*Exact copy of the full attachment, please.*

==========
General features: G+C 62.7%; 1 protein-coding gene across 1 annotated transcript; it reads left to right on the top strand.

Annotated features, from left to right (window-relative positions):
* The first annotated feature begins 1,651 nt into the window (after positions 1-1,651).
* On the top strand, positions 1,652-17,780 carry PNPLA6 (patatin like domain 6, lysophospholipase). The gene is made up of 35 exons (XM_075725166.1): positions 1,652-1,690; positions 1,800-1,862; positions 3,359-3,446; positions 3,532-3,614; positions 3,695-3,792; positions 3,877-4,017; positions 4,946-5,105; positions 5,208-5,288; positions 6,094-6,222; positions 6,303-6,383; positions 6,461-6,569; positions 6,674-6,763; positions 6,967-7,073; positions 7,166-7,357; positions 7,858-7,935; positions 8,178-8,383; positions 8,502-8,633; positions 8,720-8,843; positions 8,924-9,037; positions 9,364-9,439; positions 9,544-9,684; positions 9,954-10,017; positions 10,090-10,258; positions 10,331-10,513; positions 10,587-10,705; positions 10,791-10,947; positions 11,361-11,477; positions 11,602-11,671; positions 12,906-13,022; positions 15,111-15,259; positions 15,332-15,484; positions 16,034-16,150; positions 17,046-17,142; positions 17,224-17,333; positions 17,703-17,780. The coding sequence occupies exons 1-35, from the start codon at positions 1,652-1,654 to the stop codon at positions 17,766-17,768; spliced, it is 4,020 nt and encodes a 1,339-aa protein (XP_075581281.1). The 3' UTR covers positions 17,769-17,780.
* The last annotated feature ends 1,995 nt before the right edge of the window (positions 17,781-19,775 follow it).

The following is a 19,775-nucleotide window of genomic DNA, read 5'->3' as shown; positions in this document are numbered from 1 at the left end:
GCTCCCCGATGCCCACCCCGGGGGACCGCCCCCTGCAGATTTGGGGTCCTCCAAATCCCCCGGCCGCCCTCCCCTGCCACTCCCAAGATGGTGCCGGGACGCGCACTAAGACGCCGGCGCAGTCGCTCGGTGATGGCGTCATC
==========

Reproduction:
General features: G+C 62.7%; 1 protein-coding gene across 1 annotated transcript; it reads left to right on the top strand.

Annotated features, from left to right (window-relative positions):
* The first annotated feature begins 1,651 nt into the window (after positions 1-1,651).
* On the top strand, positions 1,652-17,780 carry PNPLA6 (patatin like domain 6, lysophospholipase). The gene is made up of 35 exons (XM_075725166.1): positions 1,652-1,690; positions 1,800-1,862; positions 3,359-3,446; positions 3,532-3,614; positions 3,695-3,792; positions 3,877-4,017; positions 4,946-5,105; positions 5,208-5,288; positions 6,094-6,222; positions 6,303-6,383; positions 6,461-6,569; positions 6,674-6,763; positions 6,967-7,073; positions 7,166-7,357; positions 7,858-7,935; positions 8,178-8,383; positions 8,502-8,633; positions 8,720-8,843; positions 8,924-9,037; positions 9,364-9,439; positions 9,544-9,684; positions 9,954-10,017; positions 10,090-10,258; positions 10,331-10,513; positions 10,587-10,705; positions 10,791-10,947; positions 11,361-11,477; positions 11,602-11,671; positions 12,906-13,022; positions 15,111-15,259; positions 15,332-15,484; positions 16,034-16,150; positions 17,046-17,142; positions 17,224-17,333; positions 17,703-17,780. The coding sequence occupies exons 1-35, from the start codon at positions 1,652-1,654 to the stop codon at positions 17,766-17,768; spliced, it is 4,020 nt and encodes a 1,339-aa protein (XP_075581281.1). The 3' UTR covers positions 17,769-17,780.
* The last annotated feature ends 1,995 nt before the right edge of the window (positions 17,781-19,775 follow it).

The following is a 19,775-nucleotide window of genomic DNA, read 5'->3' as shown; positions in this document are numbered from 1 at the left end:
GCTCCCCGATGCCCACCCCGGGGGACCGCCCCCTGCAGATTTGGGGTCCTCCAAATCCCCCGGCCGCCCTCCCCTGCCACTCCCAAGATGGTGCCGGGACGCGCACTAAGACGCCGGCGCAGTCGCTCGGTGATGGCGTCATC